By Jeb Bladine • President / Publisher • 

Whatchamacolumn: Disruptive cyberattacks come in all sizes and shapes

News of cyberattacks is so persistent that it can become white noise, distracting us from the magnitude of individual computer system assaults and catastrophic risks.

NBC News, January: FBI Director Christopher Wray warned Congress “about the growing threat of Chinese cyberattacks against U.S. electrical grids and other infrastructure,” saying, “China’s hackers are positioning on American infrastructure in preparation to wreak havoc and cause real-world harm to American citizens and communities.”


Jeb Bladine is president and publisher of the News-Register.

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ABC News, February: “Hackers from the People’s Republic of China spent up to five years in U.S. networks as part of a cyber operation that targeted U.S. critical infrastructure, law enforcement and international agencies said earlier this week.” The article cited alerts from the Cybersecurity and Infrastructure Security Agency, National Security Agency and FBI about “Republic of China state sponsored cyber actors seeking to preposition themselves on IT networks for disruptive or destructive cyberattacks against U.S. critical infrastructure.”, this month: “Since the beginning of this year, a hacktivist group known as the Cyber Army of Russia, or sometimes Cyber Army of Russia Reborn, has taken credit on at least three occasions for hacking operations that targeted US and European water and hydroelectric utilities.”

While global powers position themselves to disrupt their adversaries, high-tech international criminals are devastating organizations with ransomeware attacks. Reported statistics of ransomeware vary wildly, but the numbers are staggering to businesses and organization that suffer data loss, operating shutdowns and massive ransom payments.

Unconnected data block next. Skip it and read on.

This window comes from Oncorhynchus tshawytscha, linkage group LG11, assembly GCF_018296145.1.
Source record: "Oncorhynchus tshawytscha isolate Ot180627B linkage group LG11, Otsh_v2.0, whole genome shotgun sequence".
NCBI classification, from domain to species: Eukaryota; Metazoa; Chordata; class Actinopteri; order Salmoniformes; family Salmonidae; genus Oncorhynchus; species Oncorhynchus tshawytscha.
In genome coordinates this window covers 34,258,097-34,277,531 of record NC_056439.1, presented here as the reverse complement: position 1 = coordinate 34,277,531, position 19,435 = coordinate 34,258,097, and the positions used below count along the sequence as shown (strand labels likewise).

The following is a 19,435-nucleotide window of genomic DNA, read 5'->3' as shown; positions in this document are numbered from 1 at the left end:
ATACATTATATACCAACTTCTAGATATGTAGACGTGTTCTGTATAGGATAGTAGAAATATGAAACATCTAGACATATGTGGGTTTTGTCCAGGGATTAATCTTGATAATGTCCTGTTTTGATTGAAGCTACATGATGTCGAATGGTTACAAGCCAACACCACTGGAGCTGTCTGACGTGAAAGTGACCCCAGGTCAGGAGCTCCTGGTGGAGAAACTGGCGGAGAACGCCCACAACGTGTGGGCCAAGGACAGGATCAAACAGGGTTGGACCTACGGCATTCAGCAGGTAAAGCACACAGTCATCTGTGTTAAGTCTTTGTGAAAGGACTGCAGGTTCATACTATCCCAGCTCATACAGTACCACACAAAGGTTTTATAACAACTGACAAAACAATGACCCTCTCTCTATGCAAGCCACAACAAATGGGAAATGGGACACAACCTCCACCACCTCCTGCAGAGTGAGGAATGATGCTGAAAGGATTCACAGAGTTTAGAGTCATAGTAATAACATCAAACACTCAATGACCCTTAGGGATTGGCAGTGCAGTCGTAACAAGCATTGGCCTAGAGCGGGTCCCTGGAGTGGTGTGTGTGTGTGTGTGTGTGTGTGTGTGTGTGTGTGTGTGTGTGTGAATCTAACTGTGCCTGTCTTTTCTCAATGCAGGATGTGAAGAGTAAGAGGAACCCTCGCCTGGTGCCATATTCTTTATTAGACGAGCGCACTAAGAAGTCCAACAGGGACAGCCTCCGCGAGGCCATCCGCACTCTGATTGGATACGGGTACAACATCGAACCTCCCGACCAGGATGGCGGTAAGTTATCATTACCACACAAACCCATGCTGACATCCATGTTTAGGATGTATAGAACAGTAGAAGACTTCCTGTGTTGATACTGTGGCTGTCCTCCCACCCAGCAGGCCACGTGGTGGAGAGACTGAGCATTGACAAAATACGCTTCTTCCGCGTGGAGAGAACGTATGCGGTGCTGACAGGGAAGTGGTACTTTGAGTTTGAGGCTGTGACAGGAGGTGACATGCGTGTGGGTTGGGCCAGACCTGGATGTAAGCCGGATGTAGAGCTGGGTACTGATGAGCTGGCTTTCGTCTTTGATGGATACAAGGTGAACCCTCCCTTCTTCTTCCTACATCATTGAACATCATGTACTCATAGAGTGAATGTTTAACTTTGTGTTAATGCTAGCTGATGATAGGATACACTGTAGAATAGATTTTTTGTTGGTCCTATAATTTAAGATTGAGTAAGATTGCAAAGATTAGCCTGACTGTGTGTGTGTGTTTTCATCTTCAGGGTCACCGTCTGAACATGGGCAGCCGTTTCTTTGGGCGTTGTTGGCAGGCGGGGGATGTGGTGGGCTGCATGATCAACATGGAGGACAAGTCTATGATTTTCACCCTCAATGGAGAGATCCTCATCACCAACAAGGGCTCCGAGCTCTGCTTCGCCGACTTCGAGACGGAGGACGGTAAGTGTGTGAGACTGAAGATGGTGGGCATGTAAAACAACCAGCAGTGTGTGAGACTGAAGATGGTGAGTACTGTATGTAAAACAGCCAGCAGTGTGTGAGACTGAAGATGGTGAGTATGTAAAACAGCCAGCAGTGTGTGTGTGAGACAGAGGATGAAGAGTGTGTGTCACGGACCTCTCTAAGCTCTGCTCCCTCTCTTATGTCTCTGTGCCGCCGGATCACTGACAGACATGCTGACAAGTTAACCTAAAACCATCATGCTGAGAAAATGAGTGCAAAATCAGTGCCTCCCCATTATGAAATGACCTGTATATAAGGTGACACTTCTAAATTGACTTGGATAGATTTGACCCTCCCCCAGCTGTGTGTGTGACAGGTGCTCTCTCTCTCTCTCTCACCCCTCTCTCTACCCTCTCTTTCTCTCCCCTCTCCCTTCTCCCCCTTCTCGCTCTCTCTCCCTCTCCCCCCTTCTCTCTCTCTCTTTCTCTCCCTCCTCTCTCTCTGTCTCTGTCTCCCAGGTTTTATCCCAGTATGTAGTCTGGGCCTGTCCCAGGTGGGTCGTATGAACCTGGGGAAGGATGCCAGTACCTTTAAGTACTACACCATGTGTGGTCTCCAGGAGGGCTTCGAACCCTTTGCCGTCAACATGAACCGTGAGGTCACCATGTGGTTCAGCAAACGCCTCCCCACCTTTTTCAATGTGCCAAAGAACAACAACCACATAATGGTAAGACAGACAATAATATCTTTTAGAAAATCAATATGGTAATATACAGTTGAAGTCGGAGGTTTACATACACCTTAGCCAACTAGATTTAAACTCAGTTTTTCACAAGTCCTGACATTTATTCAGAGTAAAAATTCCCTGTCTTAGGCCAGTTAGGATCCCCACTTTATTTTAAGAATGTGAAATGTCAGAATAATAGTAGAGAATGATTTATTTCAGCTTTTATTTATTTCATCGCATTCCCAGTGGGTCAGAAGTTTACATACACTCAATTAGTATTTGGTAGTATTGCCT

This week, for example, CBS News reported that a February cyberattack against a UnitedHealth Group produced “$872 million in unfavorable effects” while shutting down operations of hospitals and pharmacies for more than a week. “A Russian-based ransomeware gang,” reported CBS, “claimed responsibility for the attack, alleging it stole more than six terabytes of data, including ‘sensitive’ medical records.”

All of this is prelude to mentioning our own brush with devastation this week from a cyberattack carried out the old-fashioned way: theft of equipment. Our total shutdown was avoided only through a minor miracle of timing and an immediately aggressive investigation.

For the record, the only reason you are reading a News-Register this week was due to extra-mile assistance from local IT provider Primisys, staff of building tenant Swedemom Center of Giving, and McMinnville Police Cpl. Mike Maierhofer. Our thanks go out to all of them.

Meanwhile, we are thankful for the chance this near-miss provided us for improving a few security gaps, and hope others will take that same opportunity.

Jeb Bladine can be reached at or 503-687-1223.


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